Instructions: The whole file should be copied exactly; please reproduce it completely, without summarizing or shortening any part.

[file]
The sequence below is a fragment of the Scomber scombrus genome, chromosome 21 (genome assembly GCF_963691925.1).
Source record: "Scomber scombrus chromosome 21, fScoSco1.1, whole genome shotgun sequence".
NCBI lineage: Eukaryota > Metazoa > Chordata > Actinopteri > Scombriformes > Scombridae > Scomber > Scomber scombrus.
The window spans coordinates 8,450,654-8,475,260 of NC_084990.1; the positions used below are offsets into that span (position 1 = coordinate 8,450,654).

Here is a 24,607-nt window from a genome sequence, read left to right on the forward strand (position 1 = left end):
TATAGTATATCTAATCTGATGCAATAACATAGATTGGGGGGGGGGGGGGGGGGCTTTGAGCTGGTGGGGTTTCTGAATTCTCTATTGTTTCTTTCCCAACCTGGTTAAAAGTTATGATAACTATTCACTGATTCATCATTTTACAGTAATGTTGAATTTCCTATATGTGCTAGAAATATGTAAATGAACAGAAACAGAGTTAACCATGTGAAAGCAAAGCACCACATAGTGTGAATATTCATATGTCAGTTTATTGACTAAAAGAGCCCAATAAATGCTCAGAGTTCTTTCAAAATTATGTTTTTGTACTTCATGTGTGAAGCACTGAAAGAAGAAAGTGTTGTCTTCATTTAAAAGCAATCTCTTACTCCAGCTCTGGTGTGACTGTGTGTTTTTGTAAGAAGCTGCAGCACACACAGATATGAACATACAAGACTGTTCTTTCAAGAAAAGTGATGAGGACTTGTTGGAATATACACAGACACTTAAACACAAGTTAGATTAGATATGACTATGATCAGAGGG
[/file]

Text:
The sequence below is a fragment of the Scomber scombrus genome, chromosome 21 (genome assembly GCF_963691925.1).
Source record: "Scomber scombrus chromosome 21, fScoSco1.1, whole genome shotgun sequence".
NCBI lineage: Eukaryota > Metazoa > Chordata > Actinopteri > Scombriformes > Scombridae > Scomber > Scomber scombrus.
The window spans coordinates 8,450,654-8,475,260 of NC_084990.1; the positions used below are offsets into that span (position 1 = coordinate 8,450,654).

Here is a 24,607-nt window from a genome sequence, read left to right on the forward strand (position 1 = left end):
TATAGTATATCTAATCTGATGCAATAACATAGATTGGGGGGGGGGGGGGGGGGCTTTGAGCTGGTGGGGTTTCTGAATTCTCTATTGTTTCTTTCCCAACCTGGTTAAAAGTTATGATAACTATTCACTGATTCATCATTTTACAGTAATGTTGAATTTCCTATATGTGCTAGAAATATGTAAATGAACAGAAACAGAGTTAACCATGTGAAAGCAAAGCACCACATAGTGTGAATATTCATATGTCAGTTTATTGACTAAAAGAGCCCAATAAATGCTCAGAGTTCTTTCAAAATTATGTTTTTGTACTTCATGTGTGAAGCACTGAAAGAAGAAAGTGTTGTCTTCATTTAAAAGCAATCTCTTACTCCAGCTCTGGTGTGACTGTGTGTTTTTGTAAGAAGCTGCAGCACACACAGATATGAACATACAAGACTGTTCTTTCAAGAAAAGTGATGAGGACTTGTTGGAATATACACAGACACTTAAACACAAGTTAGATTAGATATGACTATGATCAGAGGG